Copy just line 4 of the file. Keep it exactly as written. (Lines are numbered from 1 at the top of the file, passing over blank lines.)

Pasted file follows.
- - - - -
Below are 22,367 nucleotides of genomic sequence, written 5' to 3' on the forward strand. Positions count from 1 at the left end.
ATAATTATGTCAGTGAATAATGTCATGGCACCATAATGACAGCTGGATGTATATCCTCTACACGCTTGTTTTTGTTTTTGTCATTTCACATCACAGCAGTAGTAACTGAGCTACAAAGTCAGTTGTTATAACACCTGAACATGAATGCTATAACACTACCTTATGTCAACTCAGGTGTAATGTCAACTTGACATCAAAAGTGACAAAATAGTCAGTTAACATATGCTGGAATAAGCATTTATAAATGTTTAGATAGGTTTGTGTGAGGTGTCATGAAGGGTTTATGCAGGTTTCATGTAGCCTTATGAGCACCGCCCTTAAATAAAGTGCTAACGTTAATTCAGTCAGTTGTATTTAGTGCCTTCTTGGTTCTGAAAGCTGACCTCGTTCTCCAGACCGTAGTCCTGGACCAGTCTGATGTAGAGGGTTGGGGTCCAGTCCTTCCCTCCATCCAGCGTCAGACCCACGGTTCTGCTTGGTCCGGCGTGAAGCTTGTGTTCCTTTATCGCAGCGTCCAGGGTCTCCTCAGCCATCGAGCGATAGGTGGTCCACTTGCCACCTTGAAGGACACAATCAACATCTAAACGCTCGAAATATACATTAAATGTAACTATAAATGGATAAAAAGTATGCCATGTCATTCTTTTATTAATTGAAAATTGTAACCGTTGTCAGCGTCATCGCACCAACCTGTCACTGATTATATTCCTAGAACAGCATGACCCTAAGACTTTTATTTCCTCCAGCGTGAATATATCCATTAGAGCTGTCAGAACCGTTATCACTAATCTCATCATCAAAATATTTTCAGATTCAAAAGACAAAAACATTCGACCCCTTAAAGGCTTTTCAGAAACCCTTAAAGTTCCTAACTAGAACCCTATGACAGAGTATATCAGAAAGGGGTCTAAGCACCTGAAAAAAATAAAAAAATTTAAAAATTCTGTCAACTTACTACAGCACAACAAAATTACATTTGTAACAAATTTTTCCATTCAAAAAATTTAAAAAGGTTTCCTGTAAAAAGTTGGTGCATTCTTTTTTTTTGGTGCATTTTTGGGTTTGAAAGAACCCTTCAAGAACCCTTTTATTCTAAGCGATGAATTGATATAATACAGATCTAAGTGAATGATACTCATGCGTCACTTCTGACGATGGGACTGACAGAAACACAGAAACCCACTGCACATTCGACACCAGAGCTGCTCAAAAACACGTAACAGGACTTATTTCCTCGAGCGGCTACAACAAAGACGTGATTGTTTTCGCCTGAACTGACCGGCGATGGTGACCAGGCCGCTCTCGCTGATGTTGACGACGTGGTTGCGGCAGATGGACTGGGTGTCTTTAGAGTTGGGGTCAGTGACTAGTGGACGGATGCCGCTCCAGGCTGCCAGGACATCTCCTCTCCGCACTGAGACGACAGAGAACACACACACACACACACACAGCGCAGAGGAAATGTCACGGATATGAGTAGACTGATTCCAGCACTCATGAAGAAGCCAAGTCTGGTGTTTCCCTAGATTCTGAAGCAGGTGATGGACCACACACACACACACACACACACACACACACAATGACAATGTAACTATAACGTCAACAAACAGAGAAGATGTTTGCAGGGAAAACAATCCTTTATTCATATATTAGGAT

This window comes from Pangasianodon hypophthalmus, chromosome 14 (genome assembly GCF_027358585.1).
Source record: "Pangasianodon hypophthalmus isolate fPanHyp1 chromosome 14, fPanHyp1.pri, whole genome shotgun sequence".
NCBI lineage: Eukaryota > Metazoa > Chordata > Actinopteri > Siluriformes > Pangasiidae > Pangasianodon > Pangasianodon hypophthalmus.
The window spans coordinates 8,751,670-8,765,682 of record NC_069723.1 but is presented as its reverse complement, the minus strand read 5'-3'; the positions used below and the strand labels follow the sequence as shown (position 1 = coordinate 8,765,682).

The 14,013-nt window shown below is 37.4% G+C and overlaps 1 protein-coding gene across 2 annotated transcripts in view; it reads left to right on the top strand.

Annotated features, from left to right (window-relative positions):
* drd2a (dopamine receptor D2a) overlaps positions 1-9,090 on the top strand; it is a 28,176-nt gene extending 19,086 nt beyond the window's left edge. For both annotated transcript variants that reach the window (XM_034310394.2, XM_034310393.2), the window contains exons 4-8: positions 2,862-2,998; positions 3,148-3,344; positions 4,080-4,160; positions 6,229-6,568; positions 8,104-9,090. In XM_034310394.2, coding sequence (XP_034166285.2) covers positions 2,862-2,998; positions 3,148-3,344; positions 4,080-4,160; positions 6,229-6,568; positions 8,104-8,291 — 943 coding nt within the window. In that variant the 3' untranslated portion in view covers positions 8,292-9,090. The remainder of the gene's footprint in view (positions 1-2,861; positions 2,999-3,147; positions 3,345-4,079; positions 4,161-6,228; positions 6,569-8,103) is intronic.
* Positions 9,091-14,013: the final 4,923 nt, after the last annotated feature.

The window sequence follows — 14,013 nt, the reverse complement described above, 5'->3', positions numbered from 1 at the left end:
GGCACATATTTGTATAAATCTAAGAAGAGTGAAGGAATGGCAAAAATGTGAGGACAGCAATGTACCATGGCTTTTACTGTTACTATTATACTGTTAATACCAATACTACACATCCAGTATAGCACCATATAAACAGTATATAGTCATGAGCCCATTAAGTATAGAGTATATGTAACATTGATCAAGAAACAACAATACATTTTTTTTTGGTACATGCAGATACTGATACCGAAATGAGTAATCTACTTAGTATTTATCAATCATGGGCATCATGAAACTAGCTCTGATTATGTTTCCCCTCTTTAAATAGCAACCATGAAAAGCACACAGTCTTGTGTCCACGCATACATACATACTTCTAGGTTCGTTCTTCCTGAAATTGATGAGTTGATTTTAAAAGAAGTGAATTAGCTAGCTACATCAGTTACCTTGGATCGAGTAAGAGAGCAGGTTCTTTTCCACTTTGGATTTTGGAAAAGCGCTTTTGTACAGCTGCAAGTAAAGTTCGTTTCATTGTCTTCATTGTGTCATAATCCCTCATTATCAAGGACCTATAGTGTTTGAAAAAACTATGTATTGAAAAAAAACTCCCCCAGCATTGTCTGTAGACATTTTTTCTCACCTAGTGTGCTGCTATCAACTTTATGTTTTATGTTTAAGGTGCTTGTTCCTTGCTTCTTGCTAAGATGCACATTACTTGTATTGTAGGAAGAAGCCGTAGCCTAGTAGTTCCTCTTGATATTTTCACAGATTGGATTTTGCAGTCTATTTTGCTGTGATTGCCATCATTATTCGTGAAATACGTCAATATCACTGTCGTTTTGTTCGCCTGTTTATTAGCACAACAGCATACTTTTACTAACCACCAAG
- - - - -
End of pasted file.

Source record: "Pangasianodon hypophthalmus isolate fPanHyp1 chromosome 14, fPanHyp1.pri, whole genome shotgun sequence".